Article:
The Mathematics Curriculum
At Tyldesley Primary School, we believe that maths is a fundamental corner stone of our curriculum and is designed to engage and captivate pupils whilst providing them with the mathematical skills that are needed for the next stage in their educational journey and for later life. We want our pupils to be confident mathematicians that are fluent, can reason and solve problems with a secure understanding across concrete, pictorial and abstract methods of maths.
Our maths curriculum provides opportunities to connect, consolidate and reinforce maths skills whilst also developing fluency in both arithmetic and times tables to allow pupils to be able to access all areas of learning within mathematics. Key instant recall facts and concepts for each year group are carefully sequenced and mapped for each half term.
To ensure that all pupils reach their full potential, their individual needs and abilities are recognised and developed within a caring and supportive environment. This journey begins in Early Years and is achieved through providing stimulating practical investigations, real world projects, role play areas and problem solving across the curriculum to ensure the very best start to pupil’s understanding of mathematical concepts and development of mathematic skills. This fundamental start to a pupil’s mathematical journey enables all pupils to have access to a full curriculum as they move up throughout school which enables them to achieve confidence and competence or in other words, ‘mastery’, in maths. This mastery approach to mathematics means that pupils need to develop three forms of knowledge:
- Fluency (Factual) I know that…
- Problem Solving (Procedural) I know how…
- Reasoning (Conceptual) I know why…
To meet our curriculum aims for maths, teachers will deliver lessons which are coherently planned and sequenced to ensure cumulatively sufficient knowledge and skills for future learning.
The aims of the National Curriculum are to develop fluency and the ability to reason mathematically and solve problems.
Teachers use the White Rose Maths schemes of learning as the basis of their planning whilst using their professional judgement to adapt these to meet the needs of their class.
The schemes of learning include:
- Yearly Overview: this is a year plan for each year group from Year 1 to Year 6 where each term is split into twelve weeks. These are then divided into blocks of learning (eg Place Value, Geometry) with a significant amount of time devoted to developing key number concepts each year. This is to build fluency and number sense; both will affect their success in other areas of mathematics.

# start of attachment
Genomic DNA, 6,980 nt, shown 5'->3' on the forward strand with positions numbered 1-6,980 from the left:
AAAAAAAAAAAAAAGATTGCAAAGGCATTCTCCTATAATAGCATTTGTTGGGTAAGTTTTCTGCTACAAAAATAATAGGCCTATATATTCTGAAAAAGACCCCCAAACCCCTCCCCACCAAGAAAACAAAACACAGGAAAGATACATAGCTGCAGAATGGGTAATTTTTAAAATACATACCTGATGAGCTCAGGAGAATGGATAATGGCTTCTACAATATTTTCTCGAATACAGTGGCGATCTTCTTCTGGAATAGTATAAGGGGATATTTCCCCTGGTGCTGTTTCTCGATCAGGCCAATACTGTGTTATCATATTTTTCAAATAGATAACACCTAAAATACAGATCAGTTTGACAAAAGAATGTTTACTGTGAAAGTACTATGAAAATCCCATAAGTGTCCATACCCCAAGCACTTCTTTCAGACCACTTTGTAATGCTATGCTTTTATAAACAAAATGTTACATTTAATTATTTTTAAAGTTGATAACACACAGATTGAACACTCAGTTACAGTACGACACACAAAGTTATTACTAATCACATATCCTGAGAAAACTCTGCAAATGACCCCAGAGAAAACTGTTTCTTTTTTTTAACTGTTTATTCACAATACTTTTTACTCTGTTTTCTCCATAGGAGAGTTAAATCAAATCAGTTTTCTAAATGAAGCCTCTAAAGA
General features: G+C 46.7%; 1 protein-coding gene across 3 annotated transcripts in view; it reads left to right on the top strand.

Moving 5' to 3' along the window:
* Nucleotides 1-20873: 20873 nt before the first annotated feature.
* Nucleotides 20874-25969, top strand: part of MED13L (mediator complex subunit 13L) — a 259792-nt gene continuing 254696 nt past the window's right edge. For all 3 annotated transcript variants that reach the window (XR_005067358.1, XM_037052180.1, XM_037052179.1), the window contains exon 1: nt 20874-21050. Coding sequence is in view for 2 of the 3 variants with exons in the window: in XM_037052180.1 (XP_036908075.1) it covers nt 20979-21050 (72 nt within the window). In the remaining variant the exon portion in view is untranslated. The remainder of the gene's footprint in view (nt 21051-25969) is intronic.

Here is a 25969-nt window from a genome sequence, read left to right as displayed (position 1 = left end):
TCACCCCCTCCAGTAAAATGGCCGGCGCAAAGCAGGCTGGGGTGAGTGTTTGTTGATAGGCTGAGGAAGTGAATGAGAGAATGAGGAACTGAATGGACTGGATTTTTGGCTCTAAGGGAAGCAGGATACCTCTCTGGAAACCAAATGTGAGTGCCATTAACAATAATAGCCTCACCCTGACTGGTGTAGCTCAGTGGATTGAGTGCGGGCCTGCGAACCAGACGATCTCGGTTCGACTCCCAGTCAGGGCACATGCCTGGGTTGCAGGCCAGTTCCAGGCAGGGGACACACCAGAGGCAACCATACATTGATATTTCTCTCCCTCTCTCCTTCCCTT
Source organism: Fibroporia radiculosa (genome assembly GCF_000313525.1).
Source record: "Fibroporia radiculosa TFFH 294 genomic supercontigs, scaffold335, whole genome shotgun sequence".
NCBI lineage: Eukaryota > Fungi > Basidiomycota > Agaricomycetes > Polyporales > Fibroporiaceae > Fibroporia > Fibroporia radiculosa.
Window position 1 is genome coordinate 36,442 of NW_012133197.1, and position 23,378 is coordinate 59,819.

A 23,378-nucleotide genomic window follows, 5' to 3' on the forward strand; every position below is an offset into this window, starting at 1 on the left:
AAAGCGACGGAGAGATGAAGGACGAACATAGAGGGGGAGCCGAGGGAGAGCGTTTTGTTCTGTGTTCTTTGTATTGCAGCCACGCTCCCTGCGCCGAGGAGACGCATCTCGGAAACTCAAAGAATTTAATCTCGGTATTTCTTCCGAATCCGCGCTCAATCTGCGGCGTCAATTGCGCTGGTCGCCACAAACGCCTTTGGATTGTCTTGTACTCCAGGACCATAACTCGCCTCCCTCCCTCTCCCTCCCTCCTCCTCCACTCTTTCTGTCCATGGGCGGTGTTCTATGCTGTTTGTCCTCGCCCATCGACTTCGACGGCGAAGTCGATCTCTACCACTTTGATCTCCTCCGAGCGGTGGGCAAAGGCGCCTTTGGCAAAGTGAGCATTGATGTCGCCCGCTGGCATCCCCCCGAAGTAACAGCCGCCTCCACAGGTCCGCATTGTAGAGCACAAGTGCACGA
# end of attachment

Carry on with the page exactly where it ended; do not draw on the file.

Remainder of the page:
- Termly Overview: these indicate the objectives (the age-related expectations, or AREs) that will be covered within each block.
- Small Steps Guidance: each objective is then broken down into smaller steps to provide a coherent journey through the block. These small steps typically become daily maths lessons. However, teachers are encouraged to use their professional judgement to re-order, adapt, extend or shorten where necessary to meet the needs of the individual class. Each ‘Small Step’ includes notes and guidance to help to focus on key points for teaching; questions to promote mathematical talk; examples of varied fluency; and suggestions for problem-solving and reasoning.
We supplement White Rose Maths materials with resources such as URBrainy, Classroom Secrets, NCETM Teaching for Mastery year group documents and PIXL resources to allow teachers to provide more examples of fluency activities and to give further opportunities for pupils to reason and apply their mathematical understanding using problem-solving tasks.
Our well-planned maths curriculum ensures that pupils are fluent and confident mathematicians, who exude an enjoyment and curiosity about the subject. Our pupils are enthusiastic and competent mathematical problem solvers, within maths lessons and across the curriculum. Pupils perform consistently well in mathematics and are very well prepared for the next stage in their education.
We gather this evidence through a variety of scrutiny: pupil voice, lesson visits and pupil outcomes in books. We use summative assessment data from statutory tests (SATs; Year 4 MTC), end of year assessments and White Rose Maths termly assessments as well as on-going teacher assessment to make judgments about attainment and progress within the maths curriculum.
Maths Long Term Plan
Useful Websites for Children and Parents
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